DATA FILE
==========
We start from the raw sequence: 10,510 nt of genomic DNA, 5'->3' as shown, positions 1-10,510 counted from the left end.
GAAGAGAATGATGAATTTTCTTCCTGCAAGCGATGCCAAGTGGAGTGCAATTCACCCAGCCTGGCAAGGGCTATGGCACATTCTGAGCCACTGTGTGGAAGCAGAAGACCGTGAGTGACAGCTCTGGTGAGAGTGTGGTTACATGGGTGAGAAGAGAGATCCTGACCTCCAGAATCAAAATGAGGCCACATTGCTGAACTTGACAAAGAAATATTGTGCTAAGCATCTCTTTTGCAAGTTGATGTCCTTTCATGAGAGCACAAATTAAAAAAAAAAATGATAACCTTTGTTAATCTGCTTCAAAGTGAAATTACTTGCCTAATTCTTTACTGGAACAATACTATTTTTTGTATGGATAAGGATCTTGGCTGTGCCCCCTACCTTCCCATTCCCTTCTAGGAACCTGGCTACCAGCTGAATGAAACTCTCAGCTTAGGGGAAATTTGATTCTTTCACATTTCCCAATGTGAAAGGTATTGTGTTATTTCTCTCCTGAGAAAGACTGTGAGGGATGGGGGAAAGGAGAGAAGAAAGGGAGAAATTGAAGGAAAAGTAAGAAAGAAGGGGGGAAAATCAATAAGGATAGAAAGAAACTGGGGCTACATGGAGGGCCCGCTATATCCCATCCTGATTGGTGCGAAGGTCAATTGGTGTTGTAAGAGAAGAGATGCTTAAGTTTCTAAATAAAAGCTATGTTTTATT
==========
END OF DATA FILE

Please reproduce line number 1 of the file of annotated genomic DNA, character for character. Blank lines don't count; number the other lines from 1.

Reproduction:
We start from the raw sequence: 10,510 nt of genomic DNA, 5'->3' as shown, positions 1-10,510 counted from the left end.